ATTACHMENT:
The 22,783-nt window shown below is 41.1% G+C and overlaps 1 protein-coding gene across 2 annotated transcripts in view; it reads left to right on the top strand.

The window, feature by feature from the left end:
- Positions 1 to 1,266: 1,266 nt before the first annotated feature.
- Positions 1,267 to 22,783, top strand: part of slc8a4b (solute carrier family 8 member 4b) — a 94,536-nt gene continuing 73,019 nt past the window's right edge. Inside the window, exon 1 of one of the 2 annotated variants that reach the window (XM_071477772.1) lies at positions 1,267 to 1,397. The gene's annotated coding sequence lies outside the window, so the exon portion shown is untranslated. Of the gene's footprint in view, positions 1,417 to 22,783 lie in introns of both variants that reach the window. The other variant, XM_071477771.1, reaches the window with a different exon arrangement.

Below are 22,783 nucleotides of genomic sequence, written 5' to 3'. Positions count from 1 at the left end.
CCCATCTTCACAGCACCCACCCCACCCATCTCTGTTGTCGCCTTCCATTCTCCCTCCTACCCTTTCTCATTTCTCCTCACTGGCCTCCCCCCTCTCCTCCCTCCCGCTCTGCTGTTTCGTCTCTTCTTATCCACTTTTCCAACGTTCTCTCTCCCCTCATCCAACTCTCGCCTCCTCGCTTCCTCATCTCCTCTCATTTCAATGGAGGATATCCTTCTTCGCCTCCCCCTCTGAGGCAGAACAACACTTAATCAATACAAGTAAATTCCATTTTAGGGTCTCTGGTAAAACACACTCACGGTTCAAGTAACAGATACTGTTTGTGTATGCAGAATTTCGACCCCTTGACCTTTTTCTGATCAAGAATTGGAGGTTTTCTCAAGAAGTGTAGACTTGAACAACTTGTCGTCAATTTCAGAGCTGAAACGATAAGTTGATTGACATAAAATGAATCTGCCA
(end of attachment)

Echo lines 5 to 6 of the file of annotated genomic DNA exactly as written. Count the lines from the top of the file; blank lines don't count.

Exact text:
Below are 22,783 nucleotides of genomic sequence, written 5' to 3'. Positions count from 1 at the left end.
CCCATCTTCACAGCACCCACCCCACCCATCTCTGTTGTCGCCTTCCATTCTCCCTCCTACCCTTTCTCATTTCTCCTCACTGGCCTCCCCCCTCTCCTCCCTCCCGCTCTGCTGTTTCGTCTCTTCTTATCCACTTTTCCAACGTTCTCTCTCCCCTCATCCAACTCTCGCCTCCTCGCTTCCTCATCTCCTCTCATTTCAATGGAGGATATCCTTCTTCGCCTCCCCCTCTGAGGCAGAACAACACTTAATCAATACAAGTAAATTCCATTTTAGGGTCTCTGGTAAAACACACTCACGGTTCAAGTAACAGATACTGTTTGTGTATGCAGAATTTCGACCCCTTGACCTTTTTCTGATCAAGAATTGGAGGTTTTCTCAAGAAGTGTAGACTTGAACAACTTGTCGTCAATTTCAGAGCTGAAACGATAAGTTGATTGACATAAAATGAATCTGCCA